91 reviews1 follower
June 24, 2022
The good, the bad and the ugly

There are three parts to this book, the good part, is that there is relevant information to be found in this book, there is both inspiration and some modicum of tools, and there is a reason for its existence.
The bad part, is that the authors messed around with the order, with logic, and and piled the book in a manner of a trash bin, so it was hurting me to read it. The ugly, is the style, there are scarcely anything that would remain in our minds within ten days of reading a passage of this book, almost to the point of hating it for having something to say, but not being able to utter a syllable on it.

Not sure who wrote the book, as there are multiple authors, not sure who's frame of mind are we expected to share, but for sure it came schizoid to me.

Not sure there are better books on this topic on the market, but given it's interesting subject, this seems to be a tough first approach to the subject.

Good luck
Profile Image for Szymon.
45 reviews4 followers
June 5, 2018
At first, I thought this would be nothing new after reading 'Principles' by Ray Dalio. Now it looks to me like this book might be a place to start if you are not familiar with the concepts of giving and receiving feedback, transparency, open-mindedness and becoming better self in your workplace. If you enjoyed that book you should probably read mentioned Dalio's book to gain more details about the whole process at Bridgewater.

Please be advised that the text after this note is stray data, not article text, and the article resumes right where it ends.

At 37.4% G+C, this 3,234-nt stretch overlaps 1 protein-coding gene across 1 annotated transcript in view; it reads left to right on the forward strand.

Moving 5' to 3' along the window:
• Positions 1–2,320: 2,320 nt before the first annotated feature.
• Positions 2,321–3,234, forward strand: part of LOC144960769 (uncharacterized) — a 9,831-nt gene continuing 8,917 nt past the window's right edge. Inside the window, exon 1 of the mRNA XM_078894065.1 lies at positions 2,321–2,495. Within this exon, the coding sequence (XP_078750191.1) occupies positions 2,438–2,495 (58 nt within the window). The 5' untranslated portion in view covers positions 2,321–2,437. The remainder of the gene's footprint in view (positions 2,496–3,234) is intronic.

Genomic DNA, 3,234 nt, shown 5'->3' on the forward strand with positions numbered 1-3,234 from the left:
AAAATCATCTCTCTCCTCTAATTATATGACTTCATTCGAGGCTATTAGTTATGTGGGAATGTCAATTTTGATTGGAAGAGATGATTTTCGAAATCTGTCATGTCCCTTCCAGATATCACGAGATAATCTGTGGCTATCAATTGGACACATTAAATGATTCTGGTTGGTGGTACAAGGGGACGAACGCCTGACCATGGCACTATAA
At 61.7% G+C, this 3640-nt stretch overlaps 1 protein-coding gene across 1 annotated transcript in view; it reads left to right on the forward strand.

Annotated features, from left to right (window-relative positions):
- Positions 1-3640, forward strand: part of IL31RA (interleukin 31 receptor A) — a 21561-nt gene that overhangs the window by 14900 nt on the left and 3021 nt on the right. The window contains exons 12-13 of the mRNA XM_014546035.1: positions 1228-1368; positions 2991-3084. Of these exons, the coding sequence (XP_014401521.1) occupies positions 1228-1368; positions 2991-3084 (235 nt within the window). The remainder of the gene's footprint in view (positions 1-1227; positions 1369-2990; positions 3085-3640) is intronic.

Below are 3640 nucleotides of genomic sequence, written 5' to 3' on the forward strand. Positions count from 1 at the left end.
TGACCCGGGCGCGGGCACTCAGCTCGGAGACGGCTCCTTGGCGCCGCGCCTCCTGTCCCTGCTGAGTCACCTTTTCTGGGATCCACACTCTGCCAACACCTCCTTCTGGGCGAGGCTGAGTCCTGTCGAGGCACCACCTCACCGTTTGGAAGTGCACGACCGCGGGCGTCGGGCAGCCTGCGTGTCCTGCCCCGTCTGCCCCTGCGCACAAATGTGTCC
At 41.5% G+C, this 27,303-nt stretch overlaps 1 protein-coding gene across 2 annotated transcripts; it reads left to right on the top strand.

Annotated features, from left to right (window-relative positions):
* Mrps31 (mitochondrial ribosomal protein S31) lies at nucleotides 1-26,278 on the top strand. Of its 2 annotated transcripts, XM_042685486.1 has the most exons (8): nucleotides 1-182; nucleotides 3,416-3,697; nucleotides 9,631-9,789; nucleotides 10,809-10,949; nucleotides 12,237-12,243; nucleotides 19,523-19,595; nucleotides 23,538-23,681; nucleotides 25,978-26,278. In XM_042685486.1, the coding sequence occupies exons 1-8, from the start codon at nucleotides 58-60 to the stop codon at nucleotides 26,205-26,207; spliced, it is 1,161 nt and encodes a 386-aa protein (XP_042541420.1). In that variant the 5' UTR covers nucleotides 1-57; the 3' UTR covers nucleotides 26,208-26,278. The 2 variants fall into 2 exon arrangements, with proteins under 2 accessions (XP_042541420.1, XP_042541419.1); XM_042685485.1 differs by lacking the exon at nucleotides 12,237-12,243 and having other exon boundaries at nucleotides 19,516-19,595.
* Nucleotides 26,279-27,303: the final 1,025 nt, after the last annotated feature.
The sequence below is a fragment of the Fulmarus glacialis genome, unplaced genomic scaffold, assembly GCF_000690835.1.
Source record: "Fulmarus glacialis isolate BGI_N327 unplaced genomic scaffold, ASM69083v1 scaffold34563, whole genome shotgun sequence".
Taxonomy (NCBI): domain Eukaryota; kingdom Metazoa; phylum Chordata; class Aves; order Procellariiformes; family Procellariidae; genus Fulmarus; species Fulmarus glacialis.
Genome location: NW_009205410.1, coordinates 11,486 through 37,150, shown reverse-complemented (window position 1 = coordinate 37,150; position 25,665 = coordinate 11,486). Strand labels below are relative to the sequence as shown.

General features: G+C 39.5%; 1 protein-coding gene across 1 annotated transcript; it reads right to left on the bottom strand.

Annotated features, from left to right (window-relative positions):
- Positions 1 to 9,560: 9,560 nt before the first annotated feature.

Great read and I sincerely hope the future will bring more companies adopting DDO concept. It might be the next step for every XXI century organization that wants to lead the way, not only in terms of the size, the reputation or the revenue but also in terms of the individual growth and development, which, in the long run, should take the business to the next level. Better Me + Better You = Better Us.
Profile Image for Joshua Bowen.
104 reviews41 followers
August 2, 2019
I LOVE the premise of the book: becoming/creating a “deliberately developmental organization,” which is one that purposefully integrates the developments of its people with it’s business. Definitely something I’m passionate about.

However, I felt the book’s delivery was a bit short. It was kind of hard to follow in its structure. Ultimately, I think the biggest impact the book had on me was due to the fact that I’ve been fortunate enough to spend 4 days at NextJump’s NYC office. It was my experiences there that allowed me to understand the impact of some of the content in the book...an impact that wouldn’t have occurred without that contextual experience.